Aurora’s Anticipated New Nonfiction: July

Blight: Fungi and the Coming Pandemic, by Emily Monosson

Several summers ago, I developed an earache that dragged on for weeks until one day whilst at work blood began dripping from my ear, at which time I conceded that it might be prudent to seek medical attention. As it happened, a fungus had taken shelter in the hospitably twilit seclusion of my ear canal, growing into a horrifying, blackish glob of sliminess intent on colonizing my skull. The whole affair was something of a low point for me, but it would seem that in the scheme of things I got off easy, considering that, as Emily Monosson writes in her new book, fungi and fungus-like pathogens “are the most devastating disease agents on earth.”

Ever heard of the Great Amphibian Die-Off? Or the “white nose syndrome” currently driving several of North America’s bat species to extinction? How about the Irish Potato Famine? Well, you can blame a fungi (or fungus-like eukaryote, in the case of the potatoes) for all three, along with the many other disquieting infections Monosson chronicles in Blight. If being devoured alive by molds, mildews, and mushrooms is an end-of-days scenario you’ve not yet had the pleasure of contemplating, I highly recommend this compelling investigation into the darker side of fungi and humanity’s role in spreading killer spores far and wide. Bring it to the beach, scare your friends, and watch your ears, folks.

For fans of microbial true crime, apocalyptic ruminations, and The Last of Us.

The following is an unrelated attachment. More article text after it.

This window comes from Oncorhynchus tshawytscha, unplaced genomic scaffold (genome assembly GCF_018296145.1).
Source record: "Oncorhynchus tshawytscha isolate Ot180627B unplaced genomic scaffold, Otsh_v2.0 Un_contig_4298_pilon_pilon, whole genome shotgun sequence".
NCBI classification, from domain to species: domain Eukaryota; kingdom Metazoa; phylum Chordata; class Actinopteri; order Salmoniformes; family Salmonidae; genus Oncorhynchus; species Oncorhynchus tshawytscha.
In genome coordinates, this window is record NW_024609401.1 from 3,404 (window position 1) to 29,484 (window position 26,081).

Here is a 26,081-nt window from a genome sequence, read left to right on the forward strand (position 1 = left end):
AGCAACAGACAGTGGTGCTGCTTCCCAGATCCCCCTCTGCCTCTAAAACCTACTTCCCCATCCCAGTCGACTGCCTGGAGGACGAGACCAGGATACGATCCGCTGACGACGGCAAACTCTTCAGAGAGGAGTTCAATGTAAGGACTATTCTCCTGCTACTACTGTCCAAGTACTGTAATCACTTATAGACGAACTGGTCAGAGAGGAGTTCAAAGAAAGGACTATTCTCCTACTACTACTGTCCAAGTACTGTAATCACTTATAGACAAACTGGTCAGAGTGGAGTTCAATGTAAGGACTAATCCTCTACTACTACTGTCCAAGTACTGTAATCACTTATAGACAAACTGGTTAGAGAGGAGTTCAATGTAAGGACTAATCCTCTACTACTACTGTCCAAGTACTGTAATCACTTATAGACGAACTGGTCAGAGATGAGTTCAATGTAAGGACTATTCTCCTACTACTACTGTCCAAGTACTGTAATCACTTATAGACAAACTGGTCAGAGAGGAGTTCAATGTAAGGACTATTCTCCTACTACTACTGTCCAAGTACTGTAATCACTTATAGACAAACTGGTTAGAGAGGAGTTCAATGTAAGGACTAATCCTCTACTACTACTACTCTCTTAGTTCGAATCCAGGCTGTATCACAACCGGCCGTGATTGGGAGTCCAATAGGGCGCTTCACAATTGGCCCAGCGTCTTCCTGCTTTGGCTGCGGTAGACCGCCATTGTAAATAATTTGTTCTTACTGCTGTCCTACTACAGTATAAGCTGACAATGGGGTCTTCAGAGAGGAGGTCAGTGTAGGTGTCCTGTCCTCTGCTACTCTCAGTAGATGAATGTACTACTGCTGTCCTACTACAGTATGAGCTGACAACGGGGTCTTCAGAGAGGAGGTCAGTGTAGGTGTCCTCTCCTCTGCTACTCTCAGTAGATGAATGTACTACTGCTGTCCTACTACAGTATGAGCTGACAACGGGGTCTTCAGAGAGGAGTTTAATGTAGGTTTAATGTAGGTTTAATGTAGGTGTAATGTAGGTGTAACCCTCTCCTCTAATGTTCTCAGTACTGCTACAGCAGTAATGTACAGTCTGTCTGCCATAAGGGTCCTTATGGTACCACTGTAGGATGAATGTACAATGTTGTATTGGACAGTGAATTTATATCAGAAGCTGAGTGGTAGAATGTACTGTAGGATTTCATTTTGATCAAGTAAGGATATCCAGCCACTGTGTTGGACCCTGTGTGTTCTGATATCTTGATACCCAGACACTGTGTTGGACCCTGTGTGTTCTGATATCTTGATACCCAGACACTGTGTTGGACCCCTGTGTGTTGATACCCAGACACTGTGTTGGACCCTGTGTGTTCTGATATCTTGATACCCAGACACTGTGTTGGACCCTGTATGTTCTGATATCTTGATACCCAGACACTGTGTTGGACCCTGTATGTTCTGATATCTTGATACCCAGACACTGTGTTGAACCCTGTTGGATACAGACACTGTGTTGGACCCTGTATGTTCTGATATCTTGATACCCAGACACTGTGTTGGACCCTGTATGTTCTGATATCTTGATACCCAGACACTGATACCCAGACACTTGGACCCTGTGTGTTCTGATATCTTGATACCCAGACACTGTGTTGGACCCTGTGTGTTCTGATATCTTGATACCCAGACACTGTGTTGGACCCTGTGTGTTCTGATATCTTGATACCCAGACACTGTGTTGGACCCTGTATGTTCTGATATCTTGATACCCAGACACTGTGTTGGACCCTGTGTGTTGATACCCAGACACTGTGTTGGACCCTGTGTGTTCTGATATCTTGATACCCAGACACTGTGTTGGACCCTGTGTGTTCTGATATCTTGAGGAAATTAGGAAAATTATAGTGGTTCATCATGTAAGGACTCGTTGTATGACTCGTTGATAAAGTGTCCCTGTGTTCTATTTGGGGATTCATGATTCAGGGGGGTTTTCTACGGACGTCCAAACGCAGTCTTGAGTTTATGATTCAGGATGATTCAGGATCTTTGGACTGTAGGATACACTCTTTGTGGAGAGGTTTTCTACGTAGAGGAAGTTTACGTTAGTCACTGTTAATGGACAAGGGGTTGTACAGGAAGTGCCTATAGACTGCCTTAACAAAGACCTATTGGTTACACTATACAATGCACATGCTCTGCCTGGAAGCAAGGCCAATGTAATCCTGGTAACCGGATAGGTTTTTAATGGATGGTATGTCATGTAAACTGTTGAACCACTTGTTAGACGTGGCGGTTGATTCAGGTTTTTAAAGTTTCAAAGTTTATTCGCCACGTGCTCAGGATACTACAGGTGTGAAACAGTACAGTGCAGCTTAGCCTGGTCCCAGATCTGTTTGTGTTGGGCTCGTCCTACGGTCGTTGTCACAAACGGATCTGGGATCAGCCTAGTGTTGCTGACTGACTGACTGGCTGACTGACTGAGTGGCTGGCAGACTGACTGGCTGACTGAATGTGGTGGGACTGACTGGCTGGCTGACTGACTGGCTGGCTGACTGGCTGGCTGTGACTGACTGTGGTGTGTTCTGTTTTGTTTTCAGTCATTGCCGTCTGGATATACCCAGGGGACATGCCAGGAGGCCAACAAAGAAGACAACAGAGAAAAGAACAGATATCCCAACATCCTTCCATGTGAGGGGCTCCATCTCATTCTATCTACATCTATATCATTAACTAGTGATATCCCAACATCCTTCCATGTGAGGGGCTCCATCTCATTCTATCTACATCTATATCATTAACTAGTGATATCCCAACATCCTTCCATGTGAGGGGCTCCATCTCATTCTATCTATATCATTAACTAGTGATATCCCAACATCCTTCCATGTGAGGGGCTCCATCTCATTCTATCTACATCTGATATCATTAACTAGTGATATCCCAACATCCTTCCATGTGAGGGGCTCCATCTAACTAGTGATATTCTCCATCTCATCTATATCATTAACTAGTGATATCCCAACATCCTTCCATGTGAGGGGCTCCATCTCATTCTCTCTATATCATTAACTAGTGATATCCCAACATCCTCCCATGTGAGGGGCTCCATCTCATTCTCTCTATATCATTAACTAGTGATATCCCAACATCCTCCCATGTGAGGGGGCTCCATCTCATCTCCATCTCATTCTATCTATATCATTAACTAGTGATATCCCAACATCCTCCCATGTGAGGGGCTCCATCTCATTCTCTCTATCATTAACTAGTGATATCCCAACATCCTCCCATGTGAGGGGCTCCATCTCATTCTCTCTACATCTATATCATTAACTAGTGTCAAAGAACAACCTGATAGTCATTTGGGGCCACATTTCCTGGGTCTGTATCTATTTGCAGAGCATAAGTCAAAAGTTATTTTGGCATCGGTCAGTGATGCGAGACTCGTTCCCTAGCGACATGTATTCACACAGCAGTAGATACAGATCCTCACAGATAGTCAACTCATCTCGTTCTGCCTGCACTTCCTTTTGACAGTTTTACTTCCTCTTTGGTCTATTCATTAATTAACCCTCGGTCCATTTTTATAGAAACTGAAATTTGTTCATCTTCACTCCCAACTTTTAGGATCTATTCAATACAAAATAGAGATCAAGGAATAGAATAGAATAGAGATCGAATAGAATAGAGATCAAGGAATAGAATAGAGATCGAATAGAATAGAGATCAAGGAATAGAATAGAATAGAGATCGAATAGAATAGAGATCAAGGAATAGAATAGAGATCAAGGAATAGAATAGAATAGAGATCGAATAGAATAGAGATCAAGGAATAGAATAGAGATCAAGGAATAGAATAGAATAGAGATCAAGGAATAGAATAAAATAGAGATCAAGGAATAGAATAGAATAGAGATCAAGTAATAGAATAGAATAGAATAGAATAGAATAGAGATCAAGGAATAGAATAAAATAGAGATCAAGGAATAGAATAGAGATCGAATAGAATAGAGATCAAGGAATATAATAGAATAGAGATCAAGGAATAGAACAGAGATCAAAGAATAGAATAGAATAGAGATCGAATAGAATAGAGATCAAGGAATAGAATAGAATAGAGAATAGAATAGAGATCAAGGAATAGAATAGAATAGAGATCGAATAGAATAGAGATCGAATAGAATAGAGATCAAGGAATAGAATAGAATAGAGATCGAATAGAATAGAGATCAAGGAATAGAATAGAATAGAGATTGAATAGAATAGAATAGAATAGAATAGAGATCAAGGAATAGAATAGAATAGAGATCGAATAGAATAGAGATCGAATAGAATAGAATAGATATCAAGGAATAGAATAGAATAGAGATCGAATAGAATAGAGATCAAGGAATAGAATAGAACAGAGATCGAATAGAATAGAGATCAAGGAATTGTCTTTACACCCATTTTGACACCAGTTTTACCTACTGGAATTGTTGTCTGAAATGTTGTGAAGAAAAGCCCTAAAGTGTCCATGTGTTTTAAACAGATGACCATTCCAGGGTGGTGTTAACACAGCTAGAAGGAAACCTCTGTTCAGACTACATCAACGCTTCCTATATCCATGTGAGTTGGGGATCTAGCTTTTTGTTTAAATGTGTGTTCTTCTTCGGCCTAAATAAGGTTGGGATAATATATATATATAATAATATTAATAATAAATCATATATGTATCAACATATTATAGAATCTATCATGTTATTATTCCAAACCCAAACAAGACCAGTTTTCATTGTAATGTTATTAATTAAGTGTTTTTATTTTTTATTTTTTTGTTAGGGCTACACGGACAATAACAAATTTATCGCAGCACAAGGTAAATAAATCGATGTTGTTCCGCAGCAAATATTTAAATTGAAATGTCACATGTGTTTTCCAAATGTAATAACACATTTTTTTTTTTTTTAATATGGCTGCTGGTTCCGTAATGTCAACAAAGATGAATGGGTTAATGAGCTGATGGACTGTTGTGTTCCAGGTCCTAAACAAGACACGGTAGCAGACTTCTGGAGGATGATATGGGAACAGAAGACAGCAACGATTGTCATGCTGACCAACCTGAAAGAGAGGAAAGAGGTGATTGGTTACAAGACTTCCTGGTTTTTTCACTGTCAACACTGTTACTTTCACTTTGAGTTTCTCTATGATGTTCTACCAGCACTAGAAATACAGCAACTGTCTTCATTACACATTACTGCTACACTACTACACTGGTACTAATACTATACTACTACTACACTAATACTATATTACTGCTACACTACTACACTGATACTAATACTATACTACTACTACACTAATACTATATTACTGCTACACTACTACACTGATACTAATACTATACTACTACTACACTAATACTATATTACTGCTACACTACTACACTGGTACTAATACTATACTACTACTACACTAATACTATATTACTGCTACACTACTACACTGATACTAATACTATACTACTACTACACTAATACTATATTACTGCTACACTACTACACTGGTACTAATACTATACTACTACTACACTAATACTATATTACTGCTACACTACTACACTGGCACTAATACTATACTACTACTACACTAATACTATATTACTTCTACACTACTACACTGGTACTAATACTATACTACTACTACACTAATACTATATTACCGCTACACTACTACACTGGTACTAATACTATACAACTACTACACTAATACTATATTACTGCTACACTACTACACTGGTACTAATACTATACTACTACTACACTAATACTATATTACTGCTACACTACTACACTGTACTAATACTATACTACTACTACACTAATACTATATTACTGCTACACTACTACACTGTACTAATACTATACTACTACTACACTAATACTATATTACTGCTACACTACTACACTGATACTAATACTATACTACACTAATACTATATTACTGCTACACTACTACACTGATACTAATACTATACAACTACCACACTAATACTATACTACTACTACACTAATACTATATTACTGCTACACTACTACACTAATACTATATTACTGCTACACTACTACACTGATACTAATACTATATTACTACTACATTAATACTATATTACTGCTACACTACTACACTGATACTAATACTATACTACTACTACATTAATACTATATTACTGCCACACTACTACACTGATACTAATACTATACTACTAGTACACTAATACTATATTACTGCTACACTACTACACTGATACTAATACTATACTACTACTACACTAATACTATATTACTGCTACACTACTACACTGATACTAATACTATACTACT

The Ghost Forest: Racists, Radicals, and Real Estate in the California Redwoods, by Greg King

For millions of years, redwood trees towered over the earth in vast forests along the coast of what’s now called California. Individual redwoods can live for millennia, with the oldest known survivors estimated at between 2500-3000 years of age. Before the mid-19th century, redwoods covered more than two million acres. And today? Only 4% of those trees remain. To trace the history of corporate chicanery and ecological plunder that felled sprawling forests of majestic, immense trees to convert them into telephone poles, railway ties, dams, stadium seats, and sawdust, you couldn’t ask for a better guide than Greg King.

King first encountered the redwoods as a journalist covering logging controversies in the 1980s, but after the sight of a recently clear-cut forest moved him to tears, he felt urged to switch paths and defend the trees as an activist. Thus began King’s career spearheading the long, dramatic campaign to preserve the California redwoods, one which would bring him up against captains of industry, the California government, undercover infiltrators, and extremely misguided fellow environmentalists with a sinister fondness for eugenics. In The Ghost Forest, King brings together his decades of research as a journalist reporting on the shady dealings behind deforestation with a gripping memoir of his adventures in eco-activism.

For tree huggers and fans of Richard Powers’ The Overstory.

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